Marie Dressler & Jean Harlow in Dinner at Eight
In the closing scene, gold-digging Kitty Packard (played by sexy Jean Harlow) talks to matronly Carlotta Vance, a former 1890's Broadway star (played by Marie Dressler):

Kitty:  I was reading a book the other day.

Carlotta: (appears startled) Reading a book?

Kitty: Oh, yes, all about civilization or something; a nutty kind of a book. Do you know that the guy said machinery is going to take the place of every profession?

Carlotta: (looks Kitty up and down) Oh my dear, that's something you need never worry about.

For a good laugh, watch the scene here.


The future is now, as machinery (computer technology) has replaced several jobs in the marketplace. Machines, as well as robots, are used on some parts of assembly lines.  And in addition to ATMs, there's electronic banking, electronic billing, and my favorite--electronic shopping!

I remember the days of full-service gas stations.  Later there was the option of full-serve or self-serve.  The full-service option has been out of existence for several years, but something relatively new at the supermarket is the self-checkout machine.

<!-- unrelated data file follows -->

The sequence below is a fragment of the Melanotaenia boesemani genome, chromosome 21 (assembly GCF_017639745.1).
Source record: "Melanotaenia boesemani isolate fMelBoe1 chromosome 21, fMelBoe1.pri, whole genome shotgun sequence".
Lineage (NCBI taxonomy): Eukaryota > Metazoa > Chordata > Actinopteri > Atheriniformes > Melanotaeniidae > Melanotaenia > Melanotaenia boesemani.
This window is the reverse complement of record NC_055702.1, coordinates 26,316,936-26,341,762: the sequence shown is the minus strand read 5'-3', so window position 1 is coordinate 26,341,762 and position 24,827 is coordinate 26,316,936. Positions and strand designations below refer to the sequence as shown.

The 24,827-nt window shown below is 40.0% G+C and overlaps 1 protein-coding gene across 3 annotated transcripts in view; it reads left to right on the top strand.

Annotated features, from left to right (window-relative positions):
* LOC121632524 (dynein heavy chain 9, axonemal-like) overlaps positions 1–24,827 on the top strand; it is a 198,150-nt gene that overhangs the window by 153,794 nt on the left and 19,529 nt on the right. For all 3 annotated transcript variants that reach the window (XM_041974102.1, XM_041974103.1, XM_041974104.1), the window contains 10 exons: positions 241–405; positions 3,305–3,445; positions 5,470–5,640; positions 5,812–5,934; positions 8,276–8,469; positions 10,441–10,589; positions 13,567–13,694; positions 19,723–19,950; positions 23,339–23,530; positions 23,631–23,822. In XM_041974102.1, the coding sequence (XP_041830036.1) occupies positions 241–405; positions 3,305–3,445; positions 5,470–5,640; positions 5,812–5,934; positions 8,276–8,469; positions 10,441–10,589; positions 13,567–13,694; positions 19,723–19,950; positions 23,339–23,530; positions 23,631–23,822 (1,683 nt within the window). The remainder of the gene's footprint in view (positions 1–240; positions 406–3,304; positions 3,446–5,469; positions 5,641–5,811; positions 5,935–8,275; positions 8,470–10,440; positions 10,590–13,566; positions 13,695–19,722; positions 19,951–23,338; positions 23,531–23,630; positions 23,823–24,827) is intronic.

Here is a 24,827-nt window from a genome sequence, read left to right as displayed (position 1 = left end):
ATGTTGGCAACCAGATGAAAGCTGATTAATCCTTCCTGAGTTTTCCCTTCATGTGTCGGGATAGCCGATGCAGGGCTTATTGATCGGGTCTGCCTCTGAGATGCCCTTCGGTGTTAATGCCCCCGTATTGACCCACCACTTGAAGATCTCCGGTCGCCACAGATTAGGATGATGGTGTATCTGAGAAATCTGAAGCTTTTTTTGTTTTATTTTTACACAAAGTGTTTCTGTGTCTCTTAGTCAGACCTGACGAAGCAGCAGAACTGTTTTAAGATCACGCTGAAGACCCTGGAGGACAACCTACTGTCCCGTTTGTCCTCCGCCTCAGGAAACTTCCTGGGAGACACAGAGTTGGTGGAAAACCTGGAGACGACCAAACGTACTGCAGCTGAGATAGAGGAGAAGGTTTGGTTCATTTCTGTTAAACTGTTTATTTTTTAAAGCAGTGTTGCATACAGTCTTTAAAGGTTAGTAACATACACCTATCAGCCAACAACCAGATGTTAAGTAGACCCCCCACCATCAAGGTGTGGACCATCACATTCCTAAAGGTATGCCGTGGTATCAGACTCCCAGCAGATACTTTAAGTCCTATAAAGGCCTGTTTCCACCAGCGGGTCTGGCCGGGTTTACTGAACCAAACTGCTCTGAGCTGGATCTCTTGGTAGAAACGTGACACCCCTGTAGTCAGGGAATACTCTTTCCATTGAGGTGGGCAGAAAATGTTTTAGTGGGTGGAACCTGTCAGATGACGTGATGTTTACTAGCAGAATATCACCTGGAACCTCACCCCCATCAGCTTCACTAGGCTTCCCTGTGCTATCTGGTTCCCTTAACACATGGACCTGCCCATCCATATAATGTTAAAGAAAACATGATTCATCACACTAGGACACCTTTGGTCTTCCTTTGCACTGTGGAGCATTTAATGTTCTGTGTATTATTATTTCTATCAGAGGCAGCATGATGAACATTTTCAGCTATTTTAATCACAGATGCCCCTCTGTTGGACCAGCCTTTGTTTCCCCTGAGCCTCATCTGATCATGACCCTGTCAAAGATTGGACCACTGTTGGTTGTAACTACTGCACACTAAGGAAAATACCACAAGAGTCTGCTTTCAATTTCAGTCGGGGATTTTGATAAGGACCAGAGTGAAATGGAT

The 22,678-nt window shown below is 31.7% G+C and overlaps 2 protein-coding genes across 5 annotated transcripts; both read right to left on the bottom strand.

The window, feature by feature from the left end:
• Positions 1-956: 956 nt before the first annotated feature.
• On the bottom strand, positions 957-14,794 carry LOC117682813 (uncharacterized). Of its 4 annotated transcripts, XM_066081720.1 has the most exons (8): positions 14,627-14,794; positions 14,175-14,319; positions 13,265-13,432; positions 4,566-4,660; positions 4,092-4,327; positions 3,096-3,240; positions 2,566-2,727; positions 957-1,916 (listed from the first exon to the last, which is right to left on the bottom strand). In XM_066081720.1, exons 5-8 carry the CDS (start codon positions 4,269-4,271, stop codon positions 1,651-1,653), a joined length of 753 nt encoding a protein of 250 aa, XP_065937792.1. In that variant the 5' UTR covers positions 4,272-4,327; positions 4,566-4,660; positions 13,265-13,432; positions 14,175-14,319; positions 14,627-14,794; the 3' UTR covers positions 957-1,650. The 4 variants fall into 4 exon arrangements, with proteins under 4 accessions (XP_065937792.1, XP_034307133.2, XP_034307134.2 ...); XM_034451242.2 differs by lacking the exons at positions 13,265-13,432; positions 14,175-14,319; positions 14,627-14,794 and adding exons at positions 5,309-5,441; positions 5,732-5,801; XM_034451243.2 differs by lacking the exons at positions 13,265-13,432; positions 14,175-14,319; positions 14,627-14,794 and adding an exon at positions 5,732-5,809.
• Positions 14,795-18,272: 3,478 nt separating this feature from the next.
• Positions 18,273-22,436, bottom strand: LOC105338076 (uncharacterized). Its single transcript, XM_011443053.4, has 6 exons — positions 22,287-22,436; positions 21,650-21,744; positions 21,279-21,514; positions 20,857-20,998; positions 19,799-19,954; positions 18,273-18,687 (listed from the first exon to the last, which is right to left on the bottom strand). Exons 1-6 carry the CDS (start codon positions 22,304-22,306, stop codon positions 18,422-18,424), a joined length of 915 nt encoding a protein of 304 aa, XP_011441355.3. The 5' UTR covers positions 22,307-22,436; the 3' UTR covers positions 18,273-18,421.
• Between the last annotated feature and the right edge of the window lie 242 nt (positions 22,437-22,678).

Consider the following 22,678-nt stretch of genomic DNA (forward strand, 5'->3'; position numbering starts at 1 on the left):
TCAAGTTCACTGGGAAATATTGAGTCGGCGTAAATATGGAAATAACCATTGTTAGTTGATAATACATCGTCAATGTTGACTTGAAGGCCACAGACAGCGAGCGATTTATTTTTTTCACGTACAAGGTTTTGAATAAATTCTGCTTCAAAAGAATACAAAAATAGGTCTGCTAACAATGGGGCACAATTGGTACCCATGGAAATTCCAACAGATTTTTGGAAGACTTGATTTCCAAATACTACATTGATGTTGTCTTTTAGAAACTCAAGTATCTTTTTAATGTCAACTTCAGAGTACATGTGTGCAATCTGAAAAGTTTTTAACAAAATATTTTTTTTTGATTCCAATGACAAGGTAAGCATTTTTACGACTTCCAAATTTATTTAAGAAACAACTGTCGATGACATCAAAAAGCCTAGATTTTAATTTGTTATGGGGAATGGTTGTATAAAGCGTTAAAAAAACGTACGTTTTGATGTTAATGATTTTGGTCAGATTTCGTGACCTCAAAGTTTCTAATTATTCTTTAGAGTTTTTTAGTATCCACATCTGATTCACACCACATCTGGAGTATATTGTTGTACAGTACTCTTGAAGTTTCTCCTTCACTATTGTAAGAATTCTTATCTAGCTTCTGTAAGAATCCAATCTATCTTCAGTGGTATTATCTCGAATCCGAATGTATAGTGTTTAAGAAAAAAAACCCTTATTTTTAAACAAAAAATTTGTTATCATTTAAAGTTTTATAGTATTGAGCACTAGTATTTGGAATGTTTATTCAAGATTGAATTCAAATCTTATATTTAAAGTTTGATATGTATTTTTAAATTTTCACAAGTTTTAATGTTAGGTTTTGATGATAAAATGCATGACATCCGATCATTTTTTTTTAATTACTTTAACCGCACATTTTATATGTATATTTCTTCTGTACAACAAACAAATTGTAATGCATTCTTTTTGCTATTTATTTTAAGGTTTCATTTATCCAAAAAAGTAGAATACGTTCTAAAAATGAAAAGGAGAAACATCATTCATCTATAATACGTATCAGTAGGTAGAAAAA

And nowadays, instead of using library staff to help with research, there's the Internet.  Oh, and you can check out your books at the self-checkout machine by the door!  When I stopped working as a librarian 14 years ago to raise a family, talk was that in the near future, you'd be able to read a book on a computer.  I thought that sounded pretty ridiculous, but what did I know?

Electronic books have turned the publishing industry upside down! Today a book can be published in a matter of minutes, and publicity can be generated by social media.

In closing, here's something amazing, with the advent of 3D printing, machines are capable of making machines themselves!

Beautiful Jean
Kitty Packard was right! It looks like machinery is well on its way to taking over every profession, with the exception of the world's oldest.

Have you ever seen Dinner at Eight? Also, how has technology transformed your work environment?

Thanks for visiting and have a great week!

Originally posted March 11, 2013

Monday, October 30, 2017

Busy Day Brisket